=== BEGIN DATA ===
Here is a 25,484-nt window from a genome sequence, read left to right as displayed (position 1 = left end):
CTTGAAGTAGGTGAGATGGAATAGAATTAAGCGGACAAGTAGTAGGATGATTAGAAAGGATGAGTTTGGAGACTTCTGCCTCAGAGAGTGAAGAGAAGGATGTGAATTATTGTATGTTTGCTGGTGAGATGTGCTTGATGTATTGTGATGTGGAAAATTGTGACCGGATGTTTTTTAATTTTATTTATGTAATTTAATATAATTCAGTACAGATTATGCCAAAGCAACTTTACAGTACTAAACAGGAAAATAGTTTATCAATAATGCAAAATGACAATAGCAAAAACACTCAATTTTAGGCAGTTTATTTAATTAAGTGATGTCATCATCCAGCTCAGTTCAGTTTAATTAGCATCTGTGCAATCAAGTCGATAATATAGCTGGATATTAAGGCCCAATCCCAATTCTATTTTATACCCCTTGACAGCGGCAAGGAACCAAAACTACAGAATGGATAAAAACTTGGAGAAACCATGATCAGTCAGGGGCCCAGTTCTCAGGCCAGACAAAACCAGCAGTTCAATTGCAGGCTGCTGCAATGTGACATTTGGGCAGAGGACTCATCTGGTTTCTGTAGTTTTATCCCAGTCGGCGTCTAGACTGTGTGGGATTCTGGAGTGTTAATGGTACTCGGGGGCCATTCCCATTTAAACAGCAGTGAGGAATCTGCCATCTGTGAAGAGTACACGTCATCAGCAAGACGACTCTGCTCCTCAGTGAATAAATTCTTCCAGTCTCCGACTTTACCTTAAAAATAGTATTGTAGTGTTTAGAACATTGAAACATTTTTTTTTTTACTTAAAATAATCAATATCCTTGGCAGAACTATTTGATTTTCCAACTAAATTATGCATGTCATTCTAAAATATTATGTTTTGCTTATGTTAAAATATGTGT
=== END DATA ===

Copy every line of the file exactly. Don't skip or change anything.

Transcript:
Here is a 25,484-nt window from a genome sequence, read left to right as displayed (position 1 = left end):
CTTGAAGTAGGTGAGATGGAATAGAATTAAGCGGACAAGTAGTAGGATGATTAGAAAGGATGAGTTTGGAGACTTCTGCCTCAGAGAGTGAAGAGAAGGATGTGAATTATTGTATGTTTGCTGGTGAGATGTGCTTGATGTATTGTGATGTGGAAAATTGTGACCGGATGTTTTTTAATTTTATTTATGTAATTTAATATAATTCAGTACAGATTATGCCAAAGCAACTTTACAGTACTAAACAGGAAAATAGTTTATCAATAATGCAAAATGACAATAGCAAAAACACTCAATTTTAGGCAGTTTATTTAATTAAGTGATGTCATCATCCAGCTCAGTTCAGTTTAATTAGCATCTGTGCAATCAAGTCGATAATATAGCTGGATATTAAGGCCCAATCCCAATTCTATTTTATACCCCTTGACAGCGGCAAGGAACCAAAACTACAGAATGGATAAAAACTTGGAGAAACCATGATCAGTCAGGGGCCCAGTTCTCAGGCCAGACAAAACCAGCAGTTCAATTGCAGGCTGCTGCAATGTGACATTTGGGCAGAGGACTCATCTGGTTTCTGTAGTTTTATCCCAGTCGGCGTCTAGACTGTGTGGGATTCTGGAGTGTTAATGGTACTCGGGGGCCATTCCCATTTAAACAGCAGTGAGGAATCTGCCATCTGTGAAGAGTACACGTCATCAGCAAGACGACTCTGCTCCTCAGTGAATAAATTCTTCCAGTCTCCGACTTTACCTTAAAAATAGTATTGTAGTGTTTAGAACATTGAAACATTTTTTTTTTTACTTAAAATAATCAATATCCTTGGCAGAACTATTTGATTTTCCAACTAAATTATGCATGTCATTCTAAAATATTATGTTTTGCTTATGTTAAAATATGTGT